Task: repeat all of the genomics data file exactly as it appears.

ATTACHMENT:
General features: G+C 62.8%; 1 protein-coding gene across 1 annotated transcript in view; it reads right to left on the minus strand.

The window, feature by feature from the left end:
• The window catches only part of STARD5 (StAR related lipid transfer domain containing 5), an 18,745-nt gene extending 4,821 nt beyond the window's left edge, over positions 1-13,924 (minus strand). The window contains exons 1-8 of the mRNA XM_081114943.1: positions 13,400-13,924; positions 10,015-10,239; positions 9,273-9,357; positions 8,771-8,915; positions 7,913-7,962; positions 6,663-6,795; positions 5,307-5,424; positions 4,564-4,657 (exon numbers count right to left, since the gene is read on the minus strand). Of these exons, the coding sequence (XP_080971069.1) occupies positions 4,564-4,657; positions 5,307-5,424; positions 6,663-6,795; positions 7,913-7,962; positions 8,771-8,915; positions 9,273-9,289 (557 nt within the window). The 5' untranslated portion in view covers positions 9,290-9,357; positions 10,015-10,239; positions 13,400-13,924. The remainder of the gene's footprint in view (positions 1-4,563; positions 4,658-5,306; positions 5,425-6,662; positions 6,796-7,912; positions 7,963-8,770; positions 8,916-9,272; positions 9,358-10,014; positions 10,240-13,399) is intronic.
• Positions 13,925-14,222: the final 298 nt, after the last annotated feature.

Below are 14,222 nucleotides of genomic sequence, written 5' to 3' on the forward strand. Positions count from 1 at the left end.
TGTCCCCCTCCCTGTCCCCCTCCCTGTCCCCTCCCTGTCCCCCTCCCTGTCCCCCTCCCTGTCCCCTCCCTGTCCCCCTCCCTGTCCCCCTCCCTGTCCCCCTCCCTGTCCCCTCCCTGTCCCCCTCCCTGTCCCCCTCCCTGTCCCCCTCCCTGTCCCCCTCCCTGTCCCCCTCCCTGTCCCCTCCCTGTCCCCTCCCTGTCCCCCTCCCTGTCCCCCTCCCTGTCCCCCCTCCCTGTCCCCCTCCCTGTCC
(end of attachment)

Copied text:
General features: G+C 62.8%; 1 protein-coding gene across 1 annotated transcript in view; it reads right to left on the minus strand.

The window, feature by feature from the left end:
• The window catches only part of STARD5 (StAR related lipid transfer domain containing 5), an 18,745-nt gene extending 4,821 nt beyond the window's left edge, over positions 1-13,924 (minus strand). The window contains exons 1-8 of the mRNA XM_081114943.1: positions 13,400-13,924; positions 10,015-10,239; positions 9,273-9,357; positions 8,771-8,915; positions 7,913-7,962; positions 6,663-6,795; positions 5,307-5,424; positions 4,564-4,657 (exon numbers count right to left, since the gene is read on the minus strand). Of these exons, the coding sequence (XP_080971069.1) occupies positions 4,564-4,657; positions 5,307-5,424; positions 6,663-6,795; positions 7,913-7,962; positions 8,771-8,915; positions 9,273-9,289 (557 nt within the window). The 5' untranslated portion in view covers positions 9,290-9,357; positions 10,015-10,239; positions 13,400-13,924. The remainder of the gene's footprint in view (positions 1-4,563; positions 4,658-5,306; positions 5,425-6,662; positions 6,796-7,912; positions 7,963-8,770; positions 8,916-9,272; positions 9,358-10,014; positions 10,240-13,399) is intronic.
• Positions 13,925-14,222: the final 298 nt, after the last annotated feature.

Below are 14,222 nucleotides of genomic sequence, written 5' to 3' on the forward strand. Positions count from 1 at the left end.
TGTCCCCCTCCCTGTCCCCCTCCCTGTCCCCTCCCTGTCCCCCTCCCTGTCCCCCTCCCTGTCCCCTCCCTGTCCCCCTCCCTGTCCCCCTCCCTGTCCCCCTCCCTGTCCCCTCCCTGTCCCCCTCCCTGTCCCCCTCCCTGTCCCCCTCCCTGTCCCCCTCCCTGTCCCCCTCCCTGTCCCCTCCCTGTCCCCTCCCTGTCCCCCTCCCTGTCCCCCTCCCTGTCCCCCCTCCCTGTCCCCCTCCCTGTCC